In the Western Region, Umaru Altine had a soul mate in Emmanuel Ebubedike, an Igbo man from Ozubulu town, in present day Anambra State. He was the honourable member representing Ajeronmi/Ifelodun/Badagry Constituency in the Western Region House of Assembly. In May 1962, he was the member, who on the day of the crises in the House of Assembly, prominently pitted his support for the continuation in office of Samuel Lodoke Akintola as premier of the Western Region.

The crises that erupted on the floor of the parliament eventually led to the dissolution of the parliament and government of the Western Region, followed by the setting up of the Majekodunmi Emergency Administration between May 29 and December 31, 1962 by the federal government and the Tafawa Balewa administration.

Dr. Moses Adekoyejo Majekodunmi, aside from being a member of the Senate of the National Assembly, was also Tafewa Balewa’s friend, confidant and private medical doctor.

Ibadan, as a result of its rising growth, economic development, and its accommodating nature, became a colony of large migrant populations. The Igbos settled in Mokola, Ekotedo and Inalende in the early 1920s, whilst Sabon-gari was planned in 1917 and completed in 1920. The overcrowding of Sabon-gari, originally meant for the Hausas, had led to the development of Mokola, to settle Nupe and Igbira migrants from northern Nigeria. The late Waziri Nupe, Alhaji Bello Muhammed Bagudu, grew up and settled in Mokola, Ibadan, until in later life when he relocated to Bida. He was a member of Ibadan Municipal Council in the 1950s. His son, Senator Isa Mohammed, who also grew up in Ibadan, attended Igbo Elerin Grammar School, founded by the late Ibadan monarch, Oba Odugade Odulana. He was a senator representing the Niger Central Constituency of Niger State in the National Assembly, between 1999 and 2007.

As an interesting corollary, a non-Ibadan native, J.M. Johnson (1912-1987), born in Lagos of Lafiaji/Brazilian extraction, returned to civil life in Ibadan after the Second World War and became a bank clerk and later a business man. He eventually joined politics, through which he got elected into the Ibadan District Council and later became the first and only non-indigene to serve as chairman of the council.

From his political life in Ibadan, Johnson became a federal minister in 1956, and served in Internal Affairs, Labour, Social Welfare and Sports ministries. He also acted twice as prime minister in the NCNC and NPC coalition government. He was instrumental to the first World Boxing Title fight in Africa, which took place in Ibadan, Western Nigeria, between Dick Tiger and Gene Fullmer at the Liberty Stadium in 1963. In the same year (1963), he retired from politics by declining to contest in the general elections.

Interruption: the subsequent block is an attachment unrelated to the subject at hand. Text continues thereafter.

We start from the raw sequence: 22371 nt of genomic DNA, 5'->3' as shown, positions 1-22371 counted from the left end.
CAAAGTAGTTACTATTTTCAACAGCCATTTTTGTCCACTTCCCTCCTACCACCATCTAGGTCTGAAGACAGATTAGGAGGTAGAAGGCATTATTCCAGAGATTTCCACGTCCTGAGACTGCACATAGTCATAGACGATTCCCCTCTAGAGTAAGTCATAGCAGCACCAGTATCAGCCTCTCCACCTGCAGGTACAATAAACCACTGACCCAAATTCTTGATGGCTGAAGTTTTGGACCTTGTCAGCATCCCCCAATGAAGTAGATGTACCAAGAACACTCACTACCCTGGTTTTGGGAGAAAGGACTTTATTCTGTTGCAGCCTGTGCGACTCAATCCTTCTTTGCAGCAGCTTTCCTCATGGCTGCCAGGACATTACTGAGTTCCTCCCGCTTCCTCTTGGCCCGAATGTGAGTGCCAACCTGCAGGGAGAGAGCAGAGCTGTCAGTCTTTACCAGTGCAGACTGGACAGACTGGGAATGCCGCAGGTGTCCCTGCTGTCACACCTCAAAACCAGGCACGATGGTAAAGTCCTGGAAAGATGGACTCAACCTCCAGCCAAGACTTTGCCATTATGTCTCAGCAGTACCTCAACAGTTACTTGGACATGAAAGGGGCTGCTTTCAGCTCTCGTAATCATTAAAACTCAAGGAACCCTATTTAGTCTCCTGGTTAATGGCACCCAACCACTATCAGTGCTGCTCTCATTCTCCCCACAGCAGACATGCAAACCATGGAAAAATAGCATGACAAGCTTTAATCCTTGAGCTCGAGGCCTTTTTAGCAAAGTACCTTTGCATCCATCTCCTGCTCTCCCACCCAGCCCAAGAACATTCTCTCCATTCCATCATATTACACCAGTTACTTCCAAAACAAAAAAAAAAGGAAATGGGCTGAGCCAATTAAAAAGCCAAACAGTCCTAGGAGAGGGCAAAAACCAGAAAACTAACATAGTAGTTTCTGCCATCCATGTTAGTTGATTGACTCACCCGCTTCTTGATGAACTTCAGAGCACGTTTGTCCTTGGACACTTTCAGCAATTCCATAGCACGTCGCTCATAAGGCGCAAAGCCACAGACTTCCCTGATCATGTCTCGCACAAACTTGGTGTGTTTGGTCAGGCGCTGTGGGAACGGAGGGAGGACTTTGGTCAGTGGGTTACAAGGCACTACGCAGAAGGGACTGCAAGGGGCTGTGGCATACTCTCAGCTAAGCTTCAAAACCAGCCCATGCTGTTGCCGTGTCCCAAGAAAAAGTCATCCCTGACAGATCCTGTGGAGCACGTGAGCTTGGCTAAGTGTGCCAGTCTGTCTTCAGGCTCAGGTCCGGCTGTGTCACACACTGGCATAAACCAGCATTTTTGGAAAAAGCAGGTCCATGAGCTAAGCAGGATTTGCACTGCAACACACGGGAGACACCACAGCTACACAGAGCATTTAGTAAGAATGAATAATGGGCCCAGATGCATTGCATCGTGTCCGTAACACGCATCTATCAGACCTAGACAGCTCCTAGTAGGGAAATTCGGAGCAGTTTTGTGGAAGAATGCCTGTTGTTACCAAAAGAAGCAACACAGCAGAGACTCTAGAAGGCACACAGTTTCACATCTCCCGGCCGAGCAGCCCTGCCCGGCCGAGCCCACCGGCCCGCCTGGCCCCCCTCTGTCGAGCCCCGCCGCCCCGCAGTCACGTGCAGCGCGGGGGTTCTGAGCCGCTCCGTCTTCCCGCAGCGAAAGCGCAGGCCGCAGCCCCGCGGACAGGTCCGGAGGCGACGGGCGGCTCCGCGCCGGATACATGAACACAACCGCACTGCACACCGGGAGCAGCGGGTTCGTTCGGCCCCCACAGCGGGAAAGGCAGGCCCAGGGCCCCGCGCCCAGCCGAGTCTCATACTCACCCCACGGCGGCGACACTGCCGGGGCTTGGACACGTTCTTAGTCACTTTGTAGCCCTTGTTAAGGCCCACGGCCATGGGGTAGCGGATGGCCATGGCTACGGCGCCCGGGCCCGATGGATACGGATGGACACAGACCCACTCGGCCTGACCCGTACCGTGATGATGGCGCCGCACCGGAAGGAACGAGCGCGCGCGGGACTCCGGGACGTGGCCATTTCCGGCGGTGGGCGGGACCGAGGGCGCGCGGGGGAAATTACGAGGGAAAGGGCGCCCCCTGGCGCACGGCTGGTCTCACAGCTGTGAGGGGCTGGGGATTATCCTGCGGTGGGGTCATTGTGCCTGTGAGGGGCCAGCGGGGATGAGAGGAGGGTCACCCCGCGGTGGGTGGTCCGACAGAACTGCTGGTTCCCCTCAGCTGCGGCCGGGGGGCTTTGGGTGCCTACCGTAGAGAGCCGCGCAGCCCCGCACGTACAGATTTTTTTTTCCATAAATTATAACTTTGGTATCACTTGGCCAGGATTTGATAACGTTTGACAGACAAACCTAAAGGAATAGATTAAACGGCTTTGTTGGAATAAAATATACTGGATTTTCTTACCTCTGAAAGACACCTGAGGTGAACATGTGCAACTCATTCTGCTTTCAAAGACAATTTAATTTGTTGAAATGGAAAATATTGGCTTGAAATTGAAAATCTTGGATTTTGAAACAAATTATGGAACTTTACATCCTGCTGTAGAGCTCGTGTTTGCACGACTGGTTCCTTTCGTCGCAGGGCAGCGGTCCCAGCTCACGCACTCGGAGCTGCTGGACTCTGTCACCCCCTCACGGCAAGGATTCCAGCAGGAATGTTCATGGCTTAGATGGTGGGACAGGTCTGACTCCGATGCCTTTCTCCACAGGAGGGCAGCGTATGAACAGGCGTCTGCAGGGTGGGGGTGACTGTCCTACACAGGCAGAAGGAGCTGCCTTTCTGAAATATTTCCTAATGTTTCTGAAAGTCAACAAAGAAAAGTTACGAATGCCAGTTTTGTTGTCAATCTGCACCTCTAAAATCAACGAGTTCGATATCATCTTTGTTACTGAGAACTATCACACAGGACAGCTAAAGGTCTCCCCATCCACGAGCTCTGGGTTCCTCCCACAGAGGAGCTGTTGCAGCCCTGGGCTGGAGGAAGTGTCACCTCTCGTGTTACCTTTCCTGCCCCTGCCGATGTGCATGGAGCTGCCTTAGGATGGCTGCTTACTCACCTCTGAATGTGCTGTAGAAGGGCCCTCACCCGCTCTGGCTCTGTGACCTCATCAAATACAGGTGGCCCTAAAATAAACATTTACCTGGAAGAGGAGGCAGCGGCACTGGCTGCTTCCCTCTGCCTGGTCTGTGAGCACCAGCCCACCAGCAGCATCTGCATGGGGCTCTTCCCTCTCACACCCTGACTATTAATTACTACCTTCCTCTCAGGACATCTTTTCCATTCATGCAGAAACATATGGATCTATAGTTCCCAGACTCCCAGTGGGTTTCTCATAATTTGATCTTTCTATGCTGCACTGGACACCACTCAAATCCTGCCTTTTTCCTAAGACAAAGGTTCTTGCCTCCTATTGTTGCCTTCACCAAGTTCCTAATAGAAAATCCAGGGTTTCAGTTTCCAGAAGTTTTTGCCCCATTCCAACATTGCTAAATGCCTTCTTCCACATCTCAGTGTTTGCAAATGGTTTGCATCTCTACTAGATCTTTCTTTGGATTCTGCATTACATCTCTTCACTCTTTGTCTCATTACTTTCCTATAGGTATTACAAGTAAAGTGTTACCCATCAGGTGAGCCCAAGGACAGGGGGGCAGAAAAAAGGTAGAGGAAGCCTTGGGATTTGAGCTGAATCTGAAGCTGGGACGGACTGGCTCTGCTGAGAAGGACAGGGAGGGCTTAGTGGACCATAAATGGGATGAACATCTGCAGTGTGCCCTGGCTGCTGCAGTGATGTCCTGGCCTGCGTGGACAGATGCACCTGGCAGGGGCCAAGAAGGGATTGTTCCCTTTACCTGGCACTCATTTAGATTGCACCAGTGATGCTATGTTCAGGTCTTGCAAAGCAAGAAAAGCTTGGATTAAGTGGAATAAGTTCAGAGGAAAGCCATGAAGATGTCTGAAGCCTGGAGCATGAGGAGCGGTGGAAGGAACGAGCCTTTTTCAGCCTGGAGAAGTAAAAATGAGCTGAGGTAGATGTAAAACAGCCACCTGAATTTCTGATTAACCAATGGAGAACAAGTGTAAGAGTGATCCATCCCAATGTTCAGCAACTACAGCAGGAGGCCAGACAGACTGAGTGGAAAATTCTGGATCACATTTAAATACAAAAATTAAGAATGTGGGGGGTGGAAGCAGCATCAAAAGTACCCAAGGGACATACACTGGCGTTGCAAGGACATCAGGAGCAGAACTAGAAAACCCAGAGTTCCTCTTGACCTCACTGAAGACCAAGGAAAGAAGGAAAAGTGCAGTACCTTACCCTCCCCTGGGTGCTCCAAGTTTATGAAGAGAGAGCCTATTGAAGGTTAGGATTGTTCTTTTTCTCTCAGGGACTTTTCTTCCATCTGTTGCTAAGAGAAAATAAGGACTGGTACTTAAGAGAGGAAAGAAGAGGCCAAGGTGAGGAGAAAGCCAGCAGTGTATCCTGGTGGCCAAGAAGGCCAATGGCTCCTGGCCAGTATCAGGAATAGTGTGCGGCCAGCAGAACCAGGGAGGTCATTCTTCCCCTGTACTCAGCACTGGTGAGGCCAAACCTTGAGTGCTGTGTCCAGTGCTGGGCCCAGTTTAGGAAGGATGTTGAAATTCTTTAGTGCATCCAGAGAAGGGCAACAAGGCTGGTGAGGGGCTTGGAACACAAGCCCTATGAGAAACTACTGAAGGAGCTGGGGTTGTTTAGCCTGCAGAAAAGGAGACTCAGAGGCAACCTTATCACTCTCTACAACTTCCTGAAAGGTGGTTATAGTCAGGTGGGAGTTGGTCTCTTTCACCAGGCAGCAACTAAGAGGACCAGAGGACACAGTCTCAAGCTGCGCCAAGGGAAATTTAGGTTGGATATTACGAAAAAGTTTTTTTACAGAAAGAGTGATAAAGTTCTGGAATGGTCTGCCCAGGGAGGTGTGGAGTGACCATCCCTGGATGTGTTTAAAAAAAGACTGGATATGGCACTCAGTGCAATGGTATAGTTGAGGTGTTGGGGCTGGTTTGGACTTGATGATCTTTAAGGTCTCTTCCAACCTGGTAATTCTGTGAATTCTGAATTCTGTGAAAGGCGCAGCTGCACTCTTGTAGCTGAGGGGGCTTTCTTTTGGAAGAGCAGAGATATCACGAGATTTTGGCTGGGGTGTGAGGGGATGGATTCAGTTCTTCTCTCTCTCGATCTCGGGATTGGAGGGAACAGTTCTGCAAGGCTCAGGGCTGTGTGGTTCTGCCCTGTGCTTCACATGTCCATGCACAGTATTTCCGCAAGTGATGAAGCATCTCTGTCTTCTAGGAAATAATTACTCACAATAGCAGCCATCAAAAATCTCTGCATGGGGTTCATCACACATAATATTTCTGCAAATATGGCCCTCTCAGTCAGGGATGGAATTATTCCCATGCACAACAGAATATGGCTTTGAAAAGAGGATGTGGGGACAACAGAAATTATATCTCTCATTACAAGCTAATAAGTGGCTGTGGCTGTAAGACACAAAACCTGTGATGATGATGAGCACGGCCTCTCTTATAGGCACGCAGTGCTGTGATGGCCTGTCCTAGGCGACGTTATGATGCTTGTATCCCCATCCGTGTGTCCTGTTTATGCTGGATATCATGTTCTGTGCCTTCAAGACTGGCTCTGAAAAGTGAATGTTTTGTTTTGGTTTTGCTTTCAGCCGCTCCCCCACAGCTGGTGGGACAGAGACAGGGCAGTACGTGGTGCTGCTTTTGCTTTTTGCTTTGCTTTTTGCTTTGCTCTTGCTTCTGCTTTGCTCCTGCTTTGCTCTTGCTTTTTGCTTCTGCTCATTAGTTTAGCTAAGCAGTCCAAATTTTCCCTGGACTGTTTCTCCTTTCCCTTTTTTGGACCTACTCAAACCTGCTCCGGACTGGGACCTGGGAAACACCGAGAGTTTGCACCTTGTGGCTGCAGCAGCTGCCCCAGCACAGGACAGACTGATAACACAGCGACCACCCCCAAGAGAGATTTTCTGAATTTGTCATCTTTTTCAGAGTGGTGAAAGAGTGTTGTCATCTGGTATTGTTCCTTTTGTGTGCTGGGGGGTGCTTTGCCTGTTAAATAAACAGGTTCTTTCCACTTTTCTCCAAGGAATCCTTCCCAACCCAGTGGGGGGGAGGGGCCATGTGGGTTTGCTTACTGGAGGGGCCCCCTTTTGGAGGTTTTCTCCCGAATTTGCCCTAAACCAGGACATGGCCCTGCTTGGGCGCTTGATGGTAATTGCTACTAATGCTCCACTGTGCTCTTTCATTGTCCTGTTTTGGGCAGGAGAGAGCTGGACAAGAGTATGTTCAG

Nigeria is a very complex country. Our problems did not start yesterday but about 1894. Lord Lugard came here as Major Lugard and he was not originally employed by the British government, but by charter companies. He was first with the East Indian Company, then with the Royal East Company, and thereafter the Royal Niger Company. It was from the latter Company that he transferred his services to the British government.

According to Agu, “our history before that time did not reflect its towering achievements in terms of Nigerian unity. I was going to name a public institution after him, but time did not allow for that…” But Gab was glad to note that, “a street was named after the late mayor somewhere in the coal camp in the city of Enugu during the First Republic.”

The interest of the Europeans in Africa and indeed in the enclaves later known as Nigeria was purely economic. Even till date. Nigeria was created out of territiroes that were British spheres of interest, for business.

In 1898, Lord Lugard formed the West African Frontier force, initially with 2000 soldiers. He then became an imperialist.

When Lugard formed the West African Frontier Force, about 90 per cent of his recruits were from the Middle Belt in Northern Nigeria.